Find out more about the members of TAC B by reading their biographies.
Dr Amanda Adler MD, PhD, FRCP
Consultant Physician, Addenbrooke's Hospital
Amanda Adler trained in economics, medicine and epidemiology and is a consultant physician with an interest in diabetes at Addenbrooke's Hospital, Cambridge. Other roles include honorary clinical epidemiologist in the MRC Epidemiology Unit, Institute of Metabolic Sciences, Cambridge and research associate, Diabetes Trials Unit, Oxford. Previous roles include Clinical Epidemiologist, UK Prospective Diabetes Study, advisor, UK National Screening Committee, and physician, University of Washington, Seattle. She chaired the NICE committee addressing Newer Agents for Blood Glucose Control in Type 2 Diabetes.
Dr Sanjeev Patel BM DM FRCP
Consultant Physician and Senior Lecturer in Rheumatology
Sanjeev's clinical duties include acute intaking medicine and rheumatology services with a special interest in bone diseases. He is Chair of the Medicines Management Committee of the Trust and Chair of the Rheumatology Speciality Advisory Committee to the Royal College of Physicians. His current research interests include the role of vitamin D in chronic diseases, and studies of secondary causes of osteoporosis and fractures, such as anorexia nervosa and chronic kidney disease.
Dr Carlo Berti
Consultant Psychiatrist and Hon. Lecturer, Kent and Medway Partnership Trust
Professor John Cairns
Professor of Health Economics Public Health and Policy, London School of Hygiene and Tropical Medicine
John Cairns is a graduate in Economics of the Universities of Aberdeen and York. He is currently Professor of Health Economics in the department of Public Health and Policy, at the London School of Hygiene and Tropical Medicine. He is a member of the Health Technology Assessment Commissioning Board, the Scottish Medicines Consortium and Advisory Committee on the Safety of Blood, Tissues and Organs.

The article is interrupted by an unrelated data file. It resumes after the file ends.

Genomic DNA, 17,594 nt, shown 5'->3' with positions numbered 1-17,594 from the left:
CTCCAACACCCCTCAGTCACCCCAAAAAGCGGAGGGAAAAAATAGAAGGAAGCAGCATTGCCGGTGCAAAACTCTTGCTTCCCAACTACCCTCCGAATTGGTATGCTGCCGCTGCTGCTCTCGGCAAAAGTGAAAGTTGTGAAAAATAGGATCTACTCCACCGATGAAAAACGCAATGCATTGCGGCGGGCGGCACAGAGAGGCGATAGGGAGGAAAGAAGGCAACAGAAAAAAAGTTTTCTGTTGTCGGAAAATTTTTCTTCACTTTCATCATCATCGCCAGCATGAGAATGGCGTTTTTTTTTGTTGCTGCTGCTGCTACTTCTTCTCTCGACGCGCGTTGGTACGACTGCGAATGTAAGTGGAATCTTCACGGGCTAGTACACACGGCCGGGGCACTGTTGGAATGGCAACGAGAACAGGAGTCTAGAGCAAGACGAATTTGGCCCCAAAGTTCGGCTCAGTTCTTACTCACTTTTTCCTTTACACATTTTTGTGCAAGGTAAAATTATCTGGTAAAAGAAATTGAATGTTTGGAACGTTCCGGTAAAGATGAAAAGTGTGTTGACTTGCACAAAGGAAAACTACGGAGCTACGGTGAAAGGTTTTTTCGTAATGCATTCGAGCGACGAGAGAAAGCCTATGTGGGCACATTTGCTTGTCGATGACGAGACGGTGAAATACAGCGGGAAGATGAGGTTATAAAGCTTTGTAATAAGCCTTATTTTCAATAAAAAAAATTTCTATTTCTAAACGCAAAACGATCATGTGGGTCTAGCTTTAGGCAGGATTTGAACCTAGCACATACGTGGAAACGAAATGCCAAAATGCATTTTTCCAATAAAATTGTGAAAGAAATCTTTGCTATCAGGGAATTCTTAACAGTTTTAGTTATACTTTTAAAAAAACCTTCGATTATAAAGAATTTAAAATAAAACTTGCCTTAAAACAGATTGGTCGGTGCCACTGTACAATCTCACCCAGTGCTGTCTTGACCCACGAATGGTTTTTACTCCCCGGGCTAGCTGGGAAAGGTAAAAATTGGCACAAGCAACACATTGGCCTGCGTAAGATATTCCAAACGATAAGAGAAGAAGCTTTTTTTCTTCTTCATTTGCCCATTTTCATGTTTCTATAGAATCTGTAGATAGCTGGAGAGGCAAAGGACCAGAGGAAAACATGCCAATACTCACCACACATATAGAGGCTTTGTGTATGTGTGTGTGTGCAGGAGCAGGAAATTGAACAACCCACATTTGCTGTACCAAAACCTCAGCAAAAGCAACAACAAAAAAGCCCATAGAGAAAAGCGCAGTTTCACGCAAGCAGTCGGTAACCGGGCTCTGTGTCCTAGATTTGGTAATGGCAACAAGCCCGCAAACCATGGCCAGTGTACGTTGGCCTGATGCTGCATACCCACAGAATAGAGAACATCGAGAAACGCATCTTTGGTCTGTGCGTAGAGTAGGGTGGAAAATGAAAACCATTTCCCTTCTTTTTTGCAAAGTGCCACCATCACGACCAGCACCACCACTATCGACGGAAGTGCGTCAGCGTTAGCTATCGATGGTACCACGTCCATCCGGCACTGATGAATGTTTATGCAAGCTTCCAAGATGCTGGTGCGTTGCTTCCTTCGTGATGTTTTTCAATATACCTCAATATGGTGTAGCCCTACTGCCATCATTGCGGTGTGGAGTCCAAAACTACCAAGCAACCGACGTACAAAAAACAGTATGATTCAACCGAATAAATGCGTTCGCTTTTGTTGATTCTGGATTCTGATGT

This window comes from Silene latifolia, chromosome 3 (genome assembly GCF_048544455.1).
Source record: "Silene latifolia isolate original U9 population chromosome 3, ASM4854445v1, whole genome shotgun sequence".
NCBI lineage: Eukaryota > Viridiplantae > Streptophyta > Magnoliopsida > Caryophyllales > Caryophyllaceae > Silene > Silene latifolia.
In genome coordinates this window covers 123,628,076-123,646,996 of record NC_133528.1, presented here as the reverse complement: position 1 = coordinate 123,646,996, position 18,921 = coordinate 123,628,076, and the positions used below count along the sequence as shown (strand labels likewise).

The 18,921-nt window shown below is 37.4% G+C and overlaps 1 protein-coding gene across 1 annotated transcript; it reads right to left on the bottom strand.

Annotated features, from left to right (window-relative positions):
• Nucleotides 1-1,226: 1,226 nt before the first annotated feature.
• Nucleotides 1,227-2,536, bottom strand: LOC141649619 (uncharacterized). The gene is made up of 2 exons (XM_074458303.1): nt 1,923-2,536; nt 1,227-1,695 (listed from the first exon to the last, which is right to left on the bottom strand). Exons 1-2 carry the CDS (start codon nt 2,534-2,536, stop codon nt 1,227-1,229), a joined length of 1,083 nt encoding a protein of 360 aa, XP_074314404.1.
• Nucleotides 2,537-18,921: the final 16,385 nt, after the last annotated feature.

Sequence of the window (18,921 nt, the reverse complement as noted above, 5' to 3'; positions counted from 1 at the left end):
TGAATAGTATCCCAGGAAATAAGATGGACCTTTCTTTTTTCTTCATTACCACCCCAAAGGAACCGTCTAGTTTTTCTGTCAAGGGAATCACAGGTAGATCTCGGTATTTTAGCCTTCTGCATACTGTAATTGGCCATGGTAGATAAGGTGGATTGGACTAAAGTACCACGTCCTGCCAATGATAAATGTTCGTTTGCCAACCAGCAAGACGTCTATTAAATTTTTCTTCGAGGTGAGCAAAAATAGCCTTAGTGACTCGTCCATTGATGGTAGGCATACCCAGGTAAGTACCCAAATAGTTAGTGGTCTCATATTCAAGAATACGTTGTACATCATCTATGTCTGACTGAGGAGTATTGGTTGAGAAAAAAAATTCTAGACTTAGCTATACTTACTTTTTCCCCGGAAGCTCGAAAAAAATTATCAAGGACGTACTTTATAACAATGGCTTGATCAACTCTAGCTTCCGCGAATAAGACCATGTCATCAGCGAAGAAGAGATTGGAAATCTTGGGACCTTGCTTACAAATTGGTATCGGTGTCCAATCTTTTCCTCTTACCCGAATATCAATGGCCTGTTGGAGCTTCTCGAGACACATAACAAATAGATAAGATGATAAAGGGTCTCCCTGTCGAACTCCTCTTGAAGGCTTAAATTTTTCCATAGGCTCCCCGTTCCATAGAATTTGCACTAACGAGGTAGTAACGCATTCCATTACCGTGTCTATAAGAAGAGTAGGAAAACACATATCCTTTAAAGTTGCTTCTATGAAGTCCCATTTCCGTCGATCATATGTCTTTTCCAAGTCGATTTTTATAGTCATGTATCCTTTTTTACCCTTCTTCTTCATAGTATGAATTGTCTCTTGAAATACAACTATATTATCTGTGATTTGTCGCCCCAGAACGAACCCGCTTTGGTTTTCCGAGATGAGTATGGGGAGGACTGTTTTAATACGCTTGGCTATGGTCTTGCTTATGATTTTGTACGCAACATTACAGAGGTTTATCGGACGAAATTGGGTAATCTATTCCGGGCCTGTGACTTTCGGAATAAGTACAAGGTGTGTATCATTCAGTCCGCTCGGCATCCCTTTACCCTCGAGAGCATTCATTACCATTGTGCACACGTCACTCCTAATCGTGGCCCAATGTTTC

Mr Mark Chapman
Director, Health Economics & Commissioning Medtronic UK & Ireland
Mark has been with Medtronic since 2001. He currently heads the health economics team where he is responsible for Medtronic’s strategies as related to health economics, economic regulator submissions and associated clinical study design as related to the quantification of cost and effectiveness. Prior to joining Medtronic, he trained as a Clinical Physiologist, and worked for 11 years within the NHS tertiary cardiac care, with a specialist interest in complex cardiac devices.
Mark is a past member of the external advisory board and the University of Leeds EPSRC Centre for Innovative Manufacturing of Medical Devices. He has undertaken secondments within the UK Government, Office for Life Science, Department of Business, as Med Tech Policy Advisor, supporting the work of the UK Life Sciences Strategy.
Mark holds a BSc (hons) in Applied Biological Sciences and a Post Graduate Diploma in Health Economics. He received his MBA from Keele University, School of Public Policy.
Mr Diar Fattah
Head of Medicines Optimisation, NHS Dartford, Gravesham and Swanley CCG
Diar is the Associate Director of Medicines Optimisation at Dartford, Gravesham and Swanley CCG. Diar takes the lead on the provision of medicines optimisation on all matters relating to medicines use, prescribing and the provision of pharmaceutical services to the CCG. His work has been focused on combatting inappropriate polypharmacy with the use of healthcare data analytics.
Previously, he has worked as Medicine Optimisation Pharmacist at Medway CCG, a tutor at the Centre for Pharmacy Postgraduate Education (CPPE) based at the University of Manchester and a pharmacist clinical advisor in NHS 111.
Diar holds a masters in Pharmacy and is currently working towards his masters in Health Economics and Policy.
Ms Susan Faulds
Lecturer, University of Southampton
Susan is a Principle Teaching Fellow and Director of Postgraduate Taught programmes in the Faculty of Health Sciences at the University of Southampton. As a registered nurse, Susan’s background is critical care medicine and her teaching and research reflects this.
Dr Mark Glover
MRC Clinician Scientist, Associate Professor and Honorary Consultant Physician, University of Nottingham